Tesaro has had talks with the FDA and is planning a registration study involving a combination of Zejula and its checkpoint inhibitor, codenamed TSR-042.

Roche axes PI3K drug

PI3K inhibitor class drugs have already been approved in blood cancer, but there is a scientific rationale to use them in solid tumours too.

Delegates at ASCO heard intriguing evidence from the SANDPIPER trial that targeting a common genetic abnormality in breast cancer, the PIK3CA gene, could be a potential new way to treat the disease. The study tested whether combining Roche’s PI3K inhibitor taselisib with fulvestrant was an improvement over fulvestrant and placebo.

The good news was that women on the combination treatment had a 30% lower chance of cancer worsening than those receiving only fulvestrant. Taselisib extended the time until cancer worsened by a median of two months (7.4 months with taselisib and fulvestrant versus 5.4 months on the control arm). The response rate, or tumour shrinkage, was more than doubled when taselisib was added (28% versus 11.9%), although overall survival data is not yet available.

But side effects are a known issue with this class of drugs, with heavy warnings on the box of Gilead’s PI3K blood cancer drug Zydelig (idelalisib) that have compromised its marketability. And with taselisib there were also safety issues, most common were diarrhoea (12%), hyperglycaemia (10%), colitis (3%) and stomatitis (2%). As a result, there was a high rate of discontinuations among women taking the combination – 17% versus 2% on the control arm – and more than a third of patients on taselisib reduced their dose.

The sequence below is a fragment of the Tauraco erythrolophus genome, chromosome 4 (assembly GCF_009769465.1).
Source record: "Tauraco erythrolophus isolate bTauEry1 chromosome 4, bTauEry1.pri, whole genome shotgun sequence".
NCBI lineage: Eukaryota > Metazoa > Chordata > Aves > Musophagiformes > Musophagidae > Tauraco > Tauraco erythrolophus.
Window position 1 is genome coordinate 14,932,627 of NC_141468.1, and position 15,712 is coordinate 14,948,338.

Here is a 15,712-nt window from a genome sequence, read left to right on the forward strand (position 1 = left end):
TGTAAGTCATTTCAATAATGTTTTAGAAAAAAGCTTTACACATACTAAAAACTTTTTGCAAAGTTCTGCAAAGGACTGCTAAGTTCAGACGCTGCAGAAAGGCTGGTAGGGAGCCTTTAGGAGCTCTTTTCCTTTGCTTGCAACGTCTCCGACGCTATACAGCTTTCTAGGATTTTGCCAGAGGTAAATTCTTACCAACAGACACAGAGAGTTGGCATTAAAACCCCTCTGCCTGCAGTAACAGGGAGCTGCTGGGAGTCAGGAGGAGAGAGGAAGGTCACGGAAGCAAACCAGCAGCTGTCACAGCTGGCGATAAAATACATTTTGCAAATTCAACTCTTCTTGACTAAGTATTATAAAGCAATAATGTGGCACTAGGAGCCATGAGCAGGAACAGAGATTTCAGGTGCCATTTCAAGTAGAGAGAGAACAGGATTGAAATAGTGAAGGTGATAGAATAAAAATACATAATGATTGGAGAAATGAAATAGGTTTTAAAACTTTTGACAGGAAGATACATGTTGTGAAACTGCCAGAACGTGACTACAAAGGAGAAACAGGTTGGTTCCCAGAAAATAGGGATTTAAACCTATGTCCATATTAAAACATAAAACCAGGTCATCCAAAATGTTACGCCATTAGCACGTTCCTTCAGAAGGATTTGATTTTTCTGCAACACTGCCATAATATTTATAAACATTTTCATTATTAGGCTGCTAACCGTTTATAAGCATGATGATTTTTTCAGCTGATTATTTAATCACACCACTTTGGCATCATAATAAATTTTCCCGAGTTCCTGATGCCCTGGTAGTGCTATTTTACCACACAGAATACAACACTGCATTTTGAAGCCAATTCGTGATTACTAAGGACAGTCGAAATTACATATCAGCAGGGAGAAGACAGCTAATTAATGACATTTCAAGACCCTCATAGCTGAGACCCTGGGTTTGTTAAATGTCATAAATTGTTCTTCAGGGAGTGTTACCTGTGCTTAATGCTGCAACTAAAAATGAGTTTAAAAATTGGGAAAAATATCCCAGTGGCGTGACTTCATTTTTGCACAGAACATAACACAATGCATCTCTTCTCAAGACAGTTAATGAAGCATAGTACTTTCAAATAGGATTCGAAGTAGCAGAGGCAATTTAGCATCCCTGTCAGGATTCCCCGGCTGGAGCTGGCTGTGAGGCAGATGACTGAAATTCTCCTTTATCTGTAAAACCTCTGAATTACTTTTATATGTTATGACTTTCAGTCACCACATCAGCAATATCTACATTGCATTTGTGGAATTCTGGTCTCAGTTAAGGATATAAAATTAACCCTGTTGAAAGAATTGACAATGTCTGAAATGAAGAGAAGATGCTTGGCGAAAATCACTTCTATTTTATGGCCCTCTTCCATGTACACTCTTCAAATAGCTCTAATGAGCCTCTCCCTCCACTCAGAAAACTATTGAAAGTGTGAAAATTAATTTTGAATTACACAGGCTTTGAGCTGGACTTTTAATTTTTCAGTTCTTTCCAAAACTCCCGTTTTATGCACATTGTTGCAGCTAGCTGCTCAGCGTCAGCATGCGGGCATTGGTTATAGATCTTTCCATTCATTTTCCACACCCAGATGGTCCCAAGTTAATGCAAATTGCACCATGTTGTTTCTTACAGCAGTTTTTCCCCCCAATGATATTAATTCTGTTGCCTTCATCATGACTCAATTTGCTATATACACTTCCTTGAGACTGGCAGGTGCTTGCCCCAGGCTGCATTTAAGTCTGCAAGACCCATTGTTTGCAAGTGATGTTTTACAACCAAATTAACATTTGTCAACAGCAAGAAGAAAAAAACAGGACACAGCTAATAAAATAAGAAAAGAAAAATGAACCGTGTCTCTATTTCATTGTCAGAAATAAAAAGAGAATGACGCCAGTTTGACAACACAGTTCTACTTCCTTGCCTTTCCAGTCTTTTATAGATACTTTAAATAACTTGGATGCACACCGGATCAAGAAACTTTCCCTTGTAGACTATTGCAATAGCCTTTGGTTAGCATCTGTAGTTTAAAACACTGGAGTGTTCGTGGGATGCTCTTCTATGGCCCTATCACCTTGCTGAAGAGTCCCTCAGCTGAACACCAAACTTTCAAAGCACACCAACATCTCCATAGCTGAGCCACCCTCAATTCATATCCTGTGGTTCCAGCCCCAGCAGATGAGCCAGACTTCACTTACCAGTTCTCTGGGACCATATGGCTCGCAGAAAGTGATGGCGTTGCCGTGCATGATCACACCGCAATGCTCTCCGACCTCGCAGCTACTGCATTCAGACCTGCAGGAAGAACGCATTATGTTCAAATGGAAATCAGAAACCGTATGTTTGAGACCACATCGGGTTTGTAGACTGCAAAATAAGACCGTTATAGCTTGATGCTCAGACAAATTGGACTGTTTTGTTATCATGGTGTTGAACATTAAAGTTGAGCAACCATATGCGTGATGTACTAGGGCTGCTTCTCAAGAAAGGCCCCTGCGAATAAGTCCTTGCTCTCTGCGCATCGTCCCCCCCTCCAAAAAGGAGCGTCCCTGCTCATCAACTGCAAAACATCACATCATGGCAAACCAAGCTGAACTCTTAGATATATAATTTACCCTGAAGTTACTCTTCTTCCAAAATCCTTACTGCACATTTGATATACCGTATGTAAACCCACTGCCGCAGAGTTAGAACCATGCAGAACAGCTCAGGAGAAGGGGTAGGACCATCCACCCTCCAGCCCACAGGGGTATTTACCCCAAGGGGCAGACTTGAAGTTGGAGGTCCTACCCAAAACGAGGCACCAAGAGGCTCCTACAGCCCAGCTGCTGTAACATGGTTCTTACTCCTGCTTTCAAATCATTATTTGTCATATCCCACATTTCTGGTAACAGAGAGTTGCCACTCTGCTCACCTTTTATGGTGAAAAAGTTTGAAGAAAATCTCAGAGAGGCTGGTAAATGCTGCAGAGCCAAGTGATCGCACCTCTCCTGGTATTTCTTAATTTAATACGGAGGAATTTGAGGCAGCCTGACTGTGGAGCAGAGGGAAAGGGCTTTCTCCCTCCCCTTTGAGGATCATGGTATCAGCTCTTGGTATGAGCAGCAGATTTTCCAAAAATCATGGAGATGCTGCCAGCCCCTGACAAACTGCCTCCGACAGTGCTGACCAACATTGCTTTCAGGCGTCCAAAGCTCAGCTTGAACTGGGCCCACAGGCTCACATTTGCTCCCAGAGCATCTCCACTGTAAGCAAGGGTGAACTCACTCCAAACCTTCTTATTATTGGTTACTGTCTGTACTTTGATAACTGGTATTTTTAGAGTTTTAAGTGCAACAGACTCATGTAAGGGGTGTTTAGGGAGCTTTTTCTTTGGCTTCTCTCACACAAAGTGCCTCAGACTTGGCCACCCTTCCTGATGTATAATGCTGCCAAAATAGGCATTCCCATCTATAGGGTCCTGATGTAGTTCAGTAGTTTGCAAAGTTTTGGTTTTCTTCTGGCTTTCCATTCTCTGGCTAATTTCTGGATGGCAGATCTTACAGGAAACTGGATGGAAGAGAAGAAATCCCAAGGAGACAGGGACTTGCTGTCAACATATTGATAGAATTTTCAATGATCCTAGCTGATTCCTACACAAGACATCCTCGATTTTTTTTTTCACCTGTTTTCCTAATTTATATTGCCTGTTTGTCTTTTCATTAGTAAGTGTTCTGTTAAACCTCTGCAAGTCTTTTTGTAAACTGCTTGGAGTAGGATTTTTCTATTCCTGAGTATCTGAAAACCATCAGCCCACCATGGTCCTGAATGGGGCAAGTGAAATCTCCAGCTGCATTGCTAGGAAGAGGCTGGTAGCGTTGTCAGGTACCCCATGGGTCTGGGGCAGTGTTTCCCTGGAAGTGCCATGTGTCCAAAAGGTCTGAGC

Following the announcement of the results at ASCO, Roche went on record to say it will end its development of taselisib, citing the drug’s limited benefit and steep side effects as the reason. Another issue that emerged was that only study participants in North America and Europe seemed to benefit, with their cancer worsening being delayed by a median of 3.5 months – 7.4 months with the combination and 4.5 months on fulvestrant. But in other countries including Eastern Europe and Latin America, the drug seemed to produce little or no benefit, and ASCO’s experts called for more research into the cause of the discrepancy.

Presenting the findings, José Baselga, chief medical officer and medical oncologist at Memorial Sloan Kettering Cancer Center, said: 

“Our findings are proof that targeting this pathway in breast cancer is effective. However, the benefit to patients was more modest than we hoped for, and there is a risk of considerable side effects with the addition of taselisib.
“But the challenges are considerable in terms of durability of effectiveness and toxicity.”

While patients and doctors will be disappointed about the outcome of the taselisib trial, experts at ASCO said there could be hope for drugs targeting this pathway.

But side-effects are the main stumbling block given that the drug only bought an incremental benefit over standard care. As seen from the reaction from TAILORx trial, making cancer therapies as tolerable as possible is important for patients, who may be unwilling to spend their final few months in discomfort and pain caused by drugs that are keeping them alive.

About the Author

Richard Staines is Senior Reporter at pharmaphorum. He has been a journalist since the 1990s and has written for websites, newspapers and magazines. He has always had an interest in health, and has been focusing on the pharma industry since 2010, interviewing industry leaders and covering stories on topics including regulation, mergers and acquisitions, and the latest clinical developments.